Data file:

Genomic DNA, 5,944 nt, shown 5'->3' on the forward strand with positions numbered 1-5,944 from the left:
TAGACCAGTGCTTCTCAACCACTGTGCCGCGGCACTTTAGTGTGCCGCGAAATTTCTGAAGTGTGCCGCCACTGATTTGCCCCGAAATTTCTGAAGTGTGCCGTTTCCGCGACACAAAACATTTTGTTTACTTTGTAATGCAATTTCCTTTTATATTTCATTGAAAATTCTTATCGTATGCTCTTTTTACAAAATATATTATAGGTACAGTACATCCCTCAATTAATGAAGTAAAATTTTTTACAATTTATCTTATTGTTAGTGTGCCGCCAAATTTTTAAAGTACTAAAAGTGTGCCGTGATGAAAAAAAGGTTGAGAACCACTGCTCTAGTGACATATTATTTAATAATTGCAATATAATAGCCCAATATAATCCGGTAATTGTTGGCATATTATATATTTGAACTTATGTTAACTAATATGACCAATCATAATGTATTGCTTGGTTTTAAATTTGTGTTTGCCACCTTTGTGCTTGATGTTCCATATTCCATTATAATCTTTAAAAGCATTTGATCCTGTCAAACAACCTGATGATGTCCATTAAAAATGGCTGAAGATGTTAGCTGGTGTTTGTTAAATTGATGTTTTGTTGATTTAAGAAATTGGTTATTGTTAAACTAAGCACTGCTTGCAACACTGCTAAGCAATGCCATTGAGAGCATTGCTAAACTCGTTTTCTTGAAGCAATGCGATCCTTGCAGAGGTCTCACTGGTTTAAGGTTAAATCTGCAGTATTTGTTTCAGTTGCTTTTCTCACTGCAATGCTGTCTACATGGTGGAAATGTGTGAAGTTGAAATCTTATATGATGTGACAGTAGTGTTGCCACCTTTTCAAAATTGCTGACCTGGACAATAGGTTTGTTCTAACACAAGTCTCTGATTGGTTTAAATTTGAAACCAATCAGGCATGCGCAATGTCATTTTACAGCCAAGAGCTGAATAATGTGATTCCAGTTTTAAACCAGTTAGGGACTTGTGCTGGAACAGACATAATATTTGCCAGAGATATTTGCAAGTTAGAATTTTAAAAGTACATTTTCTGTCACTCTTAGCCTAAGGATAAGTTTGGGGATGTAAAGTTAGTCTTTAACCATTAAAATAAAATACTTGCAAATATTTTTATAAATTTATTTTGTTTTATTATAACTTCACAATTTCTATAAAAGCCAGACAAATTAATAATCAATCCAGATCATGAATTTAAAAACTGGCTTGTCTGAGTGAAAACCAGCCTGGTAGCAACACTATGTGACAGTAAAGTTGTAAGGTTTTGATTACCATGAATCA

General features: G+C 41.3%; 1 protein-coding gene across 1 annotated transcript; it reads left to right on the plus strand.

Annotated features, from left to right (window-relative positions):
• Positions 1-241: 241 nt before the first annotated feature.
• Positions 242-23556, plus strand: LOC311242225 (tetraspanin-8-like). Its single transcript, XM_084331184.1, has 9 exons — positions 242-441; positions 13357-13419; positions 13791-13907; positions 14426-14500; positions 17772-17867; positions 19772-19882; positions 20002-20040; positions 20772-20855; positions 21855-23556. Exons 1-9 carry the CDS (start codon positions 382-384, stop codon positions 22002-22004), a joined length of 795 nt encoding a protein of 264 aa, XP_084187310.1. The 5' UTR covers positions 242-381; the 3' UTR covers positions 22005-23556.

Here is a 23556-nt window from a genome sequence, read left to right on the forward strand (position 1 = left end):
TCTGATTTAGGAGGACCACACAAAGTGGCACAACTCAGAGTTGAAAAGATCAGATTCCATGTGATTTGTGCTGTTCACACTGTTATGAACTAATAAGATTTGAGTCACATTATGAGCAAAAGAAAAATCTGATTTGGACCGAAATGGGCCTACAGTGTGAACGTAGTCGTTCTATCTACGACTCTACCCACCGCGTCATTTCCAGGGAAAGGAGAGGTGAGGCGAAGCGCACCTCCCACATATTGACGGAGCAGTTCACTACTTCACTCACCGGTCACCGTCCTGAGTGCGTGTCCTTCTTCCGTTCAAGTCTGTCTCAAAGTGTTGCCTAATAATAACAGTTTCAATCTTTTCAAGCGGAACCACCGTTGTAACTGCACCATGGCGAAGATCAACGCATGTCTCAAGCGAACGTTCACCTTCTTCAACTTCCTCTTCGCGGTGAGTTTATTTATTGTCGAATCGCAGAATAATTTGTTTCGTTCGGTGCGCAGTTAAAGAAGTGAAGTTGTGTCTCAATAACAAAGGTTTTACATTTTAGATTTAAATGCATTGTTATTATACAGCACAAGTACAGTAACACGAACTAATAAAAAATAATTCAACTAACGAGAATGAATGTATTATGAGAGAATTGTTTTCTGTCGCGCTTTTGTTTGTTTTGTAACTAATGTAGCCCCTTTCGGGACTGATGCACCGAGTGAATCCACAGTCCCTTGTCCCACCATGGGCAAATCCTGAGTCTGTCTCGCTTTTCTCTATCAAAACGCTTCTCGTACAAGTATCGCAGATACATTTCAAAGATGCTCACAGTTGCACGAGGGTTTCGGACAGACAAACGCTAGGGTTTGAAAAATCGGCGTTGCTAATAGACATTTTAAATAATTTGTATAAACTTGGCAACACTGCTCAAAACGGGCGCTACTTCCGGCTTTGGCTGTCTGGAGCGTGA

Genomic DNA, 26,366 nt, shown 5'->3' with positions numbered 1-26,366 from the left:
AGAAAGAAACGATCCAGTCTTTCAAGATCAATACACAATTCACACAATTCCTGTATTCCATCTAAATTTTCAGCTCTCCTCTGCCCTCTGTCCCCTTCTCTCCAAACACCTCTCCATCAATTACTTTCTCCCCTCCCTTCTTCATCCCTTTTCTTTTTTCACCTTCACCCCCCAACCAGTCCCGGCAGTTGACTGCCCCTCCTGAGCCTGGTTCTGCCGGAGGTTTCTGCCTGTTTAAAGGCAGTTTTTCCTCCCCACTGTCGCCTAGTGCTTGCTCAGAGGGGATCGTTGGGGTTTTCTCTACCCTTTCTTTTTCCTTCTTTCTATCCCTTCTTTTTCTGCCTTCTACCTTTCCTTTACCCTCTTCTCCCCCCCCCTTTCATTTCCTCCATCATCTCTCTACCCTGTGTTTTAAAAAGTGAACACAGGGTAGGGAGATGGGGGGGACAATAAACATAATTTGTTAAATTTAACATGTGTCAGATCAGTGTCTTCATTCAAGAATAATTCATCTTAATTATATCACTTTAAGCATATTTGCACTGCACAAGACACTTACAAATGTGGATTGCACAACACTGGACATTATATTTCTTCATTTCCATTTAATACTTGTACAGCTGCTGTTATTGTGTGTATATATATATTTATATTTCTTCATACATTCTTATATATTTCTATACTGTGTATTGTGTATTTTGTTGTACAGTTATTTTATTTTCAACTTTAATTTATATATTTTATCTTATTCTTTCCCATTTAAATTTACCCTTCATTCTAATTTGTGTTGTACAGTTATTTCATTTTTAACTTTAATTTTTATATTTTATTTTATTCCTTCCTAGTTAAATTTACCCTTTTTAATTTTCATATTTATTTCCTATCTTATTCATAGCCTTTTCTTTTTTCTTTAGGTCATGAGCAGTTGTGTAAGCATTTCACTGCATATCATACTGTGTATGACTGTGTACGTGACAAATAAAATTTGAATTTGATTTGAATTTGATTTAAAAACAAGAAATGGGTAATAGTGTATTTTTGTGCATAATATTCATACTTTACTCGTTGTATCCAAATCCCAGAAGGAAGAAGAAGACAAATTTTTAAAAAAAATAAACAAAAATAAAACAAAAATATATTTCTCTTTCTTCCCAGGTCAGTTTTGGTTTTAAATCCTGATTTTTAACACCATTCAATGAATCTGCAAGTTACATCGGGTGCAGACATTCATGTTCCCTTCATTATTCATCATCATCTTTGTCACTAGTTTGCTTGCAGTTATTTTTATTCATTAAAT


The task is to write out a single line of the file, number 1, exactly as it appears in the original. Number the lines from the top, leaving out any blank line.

Genomic DNA, 5,944 nt, shown 5'->3' on the forward strand with positions numbered 1-5,944 from the left: